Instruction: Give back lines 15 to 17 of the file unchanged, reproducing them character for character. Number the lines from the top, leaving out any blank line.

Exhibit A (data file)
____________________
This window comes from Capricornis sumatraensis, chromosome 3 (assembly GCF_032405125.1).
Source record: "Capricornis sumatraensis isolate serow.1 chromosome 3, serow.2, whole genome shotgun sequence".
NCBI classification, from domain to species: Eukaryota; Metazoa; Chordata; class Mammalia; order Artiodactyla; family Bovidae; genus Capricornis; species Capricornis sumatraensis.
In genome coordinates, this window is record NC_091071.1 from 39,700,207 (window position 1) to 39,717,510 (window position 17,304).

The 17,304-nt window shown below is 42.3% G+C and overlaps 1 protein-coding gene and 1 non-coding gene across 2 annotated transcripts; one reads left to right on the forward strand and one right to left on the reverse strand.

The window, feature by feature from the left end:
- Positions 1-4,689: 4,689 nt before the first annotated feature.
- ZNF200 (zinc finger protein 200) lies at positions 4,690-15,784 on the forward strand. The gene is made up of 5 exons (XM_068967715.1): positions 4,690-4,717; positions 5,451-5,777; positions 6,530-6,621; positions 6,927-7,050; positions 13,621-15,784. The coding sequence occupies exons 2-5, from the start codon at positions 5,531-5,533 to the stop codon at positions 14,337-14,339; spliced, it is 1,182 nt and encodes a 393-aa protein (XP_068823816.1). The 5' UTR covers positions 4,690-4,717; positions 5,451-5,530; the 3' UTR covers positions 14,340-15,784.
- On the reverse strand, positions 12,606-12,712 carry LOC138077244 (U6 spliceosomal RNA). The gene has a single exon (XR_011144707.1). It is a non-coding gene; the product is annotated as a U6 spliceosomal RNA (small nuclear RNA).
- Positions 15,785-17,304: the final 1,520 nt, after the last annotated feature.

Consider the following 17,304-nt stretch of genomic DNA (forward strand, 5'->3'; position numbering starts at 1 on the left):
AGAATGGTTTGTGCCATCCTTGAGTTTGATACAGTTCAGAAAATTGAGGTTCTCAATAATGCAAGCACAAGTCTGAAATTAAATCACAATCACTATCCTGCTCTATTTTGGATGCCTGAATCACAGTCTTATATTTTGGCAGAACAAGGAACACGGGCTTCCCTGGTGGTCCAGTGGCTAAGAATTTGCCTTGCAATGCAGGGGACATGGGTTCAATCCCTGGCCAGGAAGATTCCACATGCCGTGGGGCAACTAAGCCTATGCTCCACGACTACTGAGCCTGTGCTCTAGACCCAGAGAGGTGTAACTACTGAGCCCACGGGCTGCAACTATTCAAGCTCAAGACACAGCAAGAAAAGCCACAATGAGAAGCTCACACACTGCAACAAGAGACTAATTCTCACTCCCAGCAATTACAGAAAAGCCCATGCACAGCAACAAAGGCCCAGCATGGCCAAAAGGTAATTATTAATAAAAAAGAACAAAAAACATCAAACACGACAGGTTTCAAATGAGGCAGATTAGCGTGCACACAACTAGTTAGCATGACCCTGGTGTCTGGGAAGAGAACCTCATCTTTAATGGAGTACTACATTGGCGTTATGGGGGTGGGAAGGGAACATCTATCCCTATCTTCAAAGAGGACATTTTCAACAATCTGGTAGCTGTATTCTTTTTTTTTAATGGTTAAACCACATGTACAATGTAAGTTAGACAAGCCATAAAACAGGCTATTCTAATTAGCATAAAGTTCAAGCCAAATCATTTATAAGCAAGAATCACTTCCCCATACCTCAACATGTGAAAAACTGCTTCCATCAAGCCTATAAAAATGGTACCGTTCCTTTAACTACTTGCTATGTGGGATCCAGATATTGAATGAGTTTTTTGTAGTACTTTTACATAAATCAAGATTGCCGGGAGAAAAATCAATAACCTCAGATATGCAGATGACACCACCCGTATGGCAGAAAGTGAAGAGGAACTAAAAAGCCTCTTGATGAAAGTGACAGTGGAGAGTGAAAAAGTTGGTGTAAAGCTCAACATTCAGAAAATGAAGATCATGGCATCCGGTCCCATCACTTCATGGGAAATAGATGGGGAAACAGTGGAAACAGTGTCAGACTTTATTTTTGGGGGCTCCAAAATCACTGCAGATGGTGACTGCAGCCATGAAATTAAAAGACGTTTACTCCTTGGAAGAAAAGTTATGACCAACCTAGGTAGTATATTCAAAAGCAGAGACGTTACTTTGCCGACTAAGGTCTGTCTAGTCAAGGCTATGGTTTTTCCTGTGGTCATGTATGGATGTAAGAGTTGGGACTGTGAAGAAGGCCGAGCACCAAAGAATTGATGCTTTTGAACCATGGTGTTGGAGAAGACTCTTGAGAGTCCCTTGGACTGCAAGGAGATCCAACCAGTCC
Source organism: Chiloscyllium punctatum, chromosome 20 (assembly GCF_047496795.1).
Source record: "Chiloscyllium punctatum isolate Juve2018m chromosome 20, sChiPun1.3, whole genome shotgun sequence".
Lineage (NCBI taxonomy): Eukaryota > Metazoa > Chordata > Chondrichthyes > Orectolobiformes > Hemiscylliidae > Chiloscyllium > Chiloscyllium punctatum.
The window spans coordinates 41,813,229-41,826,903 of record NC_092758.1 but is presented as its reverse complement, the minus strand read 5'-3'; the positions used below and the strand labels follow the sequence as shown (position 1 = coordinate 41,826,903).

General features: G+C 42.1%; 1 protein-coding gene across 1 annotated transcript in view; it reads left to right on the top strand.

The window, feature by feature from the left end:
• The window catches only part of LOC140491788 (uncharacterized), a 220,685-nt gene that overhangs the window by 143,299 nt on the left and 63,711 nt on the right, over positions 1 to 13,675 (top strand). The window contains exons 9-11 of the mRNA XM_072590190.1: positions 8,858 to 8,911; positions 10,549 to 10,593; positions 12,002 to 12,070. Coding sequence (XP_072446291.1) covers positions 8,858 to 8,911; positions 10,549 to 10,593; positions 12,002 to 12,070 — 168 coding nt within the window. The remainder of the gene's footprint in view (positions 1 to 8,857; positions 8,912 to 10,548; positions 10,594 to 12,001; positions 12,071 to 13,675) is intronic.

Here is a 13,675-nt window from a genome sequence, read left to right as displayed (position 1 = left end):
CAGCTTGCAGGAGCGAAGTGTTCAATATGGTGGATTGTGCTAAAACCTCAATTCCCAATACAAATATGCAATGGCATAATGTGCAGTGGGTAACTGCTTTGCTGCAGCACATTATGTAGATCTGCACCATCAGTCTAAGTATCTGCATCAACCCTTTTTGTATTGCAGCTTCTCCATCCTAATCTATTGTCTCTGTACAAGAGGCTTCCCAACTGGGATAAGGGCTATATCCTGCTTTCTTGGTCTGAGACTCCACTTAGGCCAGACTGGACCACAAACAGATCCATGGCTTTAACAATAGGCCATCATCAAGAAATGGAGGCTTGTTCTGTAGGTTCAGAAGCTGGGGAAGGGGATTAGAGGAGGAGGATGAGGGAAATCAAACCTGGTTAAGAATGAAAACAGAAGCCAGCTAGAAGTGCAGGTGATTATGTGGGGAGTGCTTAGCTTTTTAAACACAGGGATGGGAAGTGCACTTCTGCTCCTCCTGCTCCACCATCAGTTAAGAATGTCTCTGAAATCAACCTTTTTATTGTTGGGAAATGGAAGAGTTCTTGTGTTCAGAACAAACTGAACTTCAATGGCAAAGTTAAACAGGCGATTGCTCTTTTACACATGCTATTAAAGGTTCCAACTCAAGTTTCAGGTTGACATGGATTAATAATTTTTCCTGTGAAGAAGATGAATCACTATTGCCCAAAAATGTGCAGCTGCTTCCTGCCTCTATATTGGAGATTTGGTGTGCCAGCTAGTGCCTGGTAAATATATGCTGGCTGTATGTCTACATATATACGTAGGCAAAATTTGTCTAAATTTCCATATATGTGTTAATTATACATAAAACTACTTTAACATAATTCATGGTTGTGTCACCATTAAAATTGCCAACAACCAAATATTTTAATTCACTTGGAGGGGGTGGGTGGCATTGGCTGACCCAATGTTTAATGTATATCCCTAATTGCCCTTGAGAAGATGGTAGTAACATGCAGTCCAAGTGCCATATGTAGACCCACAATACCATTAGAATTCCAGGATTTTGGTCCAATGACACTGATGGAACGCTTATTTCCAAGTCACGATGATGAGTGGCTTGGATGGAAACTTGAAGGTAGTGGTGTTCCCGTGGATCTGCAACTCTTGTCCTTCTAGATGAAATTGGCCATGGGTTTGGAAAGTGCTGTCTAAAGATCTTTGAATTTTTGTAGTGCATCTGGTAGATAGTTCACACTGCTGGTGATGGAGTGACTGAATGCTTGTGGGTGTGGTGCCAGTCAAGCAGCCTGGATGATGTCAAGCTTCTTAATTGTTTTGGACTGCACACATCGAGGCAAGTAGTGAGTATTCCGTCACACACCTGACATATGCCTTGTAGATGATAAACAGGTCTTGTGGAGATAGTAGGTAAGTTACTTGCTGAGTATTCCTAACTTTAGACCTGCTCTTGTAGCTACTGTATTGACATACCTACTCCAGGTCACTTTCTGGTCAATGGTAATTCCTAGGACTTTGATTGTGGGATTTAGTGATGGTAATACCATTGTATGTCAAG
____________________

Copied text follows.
Lineage (NCBI taxonomy): Eukaryota > Metazoa > Chordata > Chondrichthyes > Orectolobiformes > Hemiscylliidae > Chiloscyllium > Chiloscyllium punctatum.
The window spans coordinates 41,813,229-41,826,903 of record NC_092758.1 but is presented as its reverse complement, the minus strand read 5'-3'; the positions used below and the strand labels follow the sequence as shown (position 1 = coordinate 41,826,903).

General features: G+C 42.1%; 1 protein-coding gene across 1 annotated transcript in view; it reads left to right on the top strand.